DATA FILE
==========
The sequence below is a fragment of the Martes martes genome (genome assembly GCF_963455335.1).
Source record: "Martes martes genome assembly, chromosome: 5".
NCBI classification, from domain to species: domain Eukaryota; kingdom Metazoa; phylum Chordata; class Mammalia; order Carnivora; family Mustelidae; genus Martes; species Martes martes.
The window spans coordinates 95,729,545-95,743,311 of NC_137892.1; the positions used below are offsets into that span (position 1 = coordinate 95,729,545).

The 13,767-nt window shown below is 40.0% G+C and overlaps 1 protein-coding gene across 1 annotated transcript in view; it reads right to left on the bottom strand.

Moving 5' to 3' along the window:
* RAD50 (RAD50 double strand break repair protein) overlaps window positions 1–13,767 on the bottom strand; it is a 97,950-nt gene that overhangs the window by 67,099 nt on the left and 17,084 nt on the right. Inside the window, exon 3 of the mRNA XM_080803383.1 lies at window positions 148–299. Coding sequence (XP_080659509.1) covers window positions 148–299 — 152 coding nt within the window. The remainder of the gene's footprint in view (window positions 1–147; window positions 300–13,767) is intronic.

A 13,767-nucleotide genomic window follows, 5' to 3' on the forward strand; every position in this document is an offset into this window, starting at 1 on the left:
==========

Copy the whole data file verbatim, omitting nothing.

The sequence below is a fragment of the Martes martes genome (genome assembly GCF_963455335.1).
Source record: "Martes martes genome assembly, chromosome: 5".
NCBI classification, from domain to species: domain Eukaryota; kingdom Metazoa; phylum Chordata; class Mammalia; order Carnivora; family Mustelidae; genus Martes; species Martes martes.
The window spans coordinates 95,729,545-95,743,311 of NC_137892.1; the positions used below are offsets into that span (position 1 = coordinate 95,729,545).

The 13,767-nt window shown below is 40.0% G+C and overlaps 1 protein-coding gene across 1 annotated transcript in view; it reads right to left on the bottom strand.

Moving 5' to 3' along the window:
* RAD50 (RAD50 double strand break repair protein) overlaps window positions 1–13,767 on the bottom strand; it is a 97,950-nt gene that overhangs the window by 67,099 nt on the left and 17,084 nt on the right. Inside the window, exon 3 of the mRNA XM_080803383.1 lies at window positions 148–299. Coding sequence (XP_080659509.1) covers window positions 148–299 — 152 coding nt within the window. The remainder of the gene's footprint in view (window positions 1–147; window positions 300–13,767) is intronic.

A 13,767-nucleotide genomic window follows, 5' to 3' on the forward strand; every position in this document is an offset into this window, starting at 1 on the left: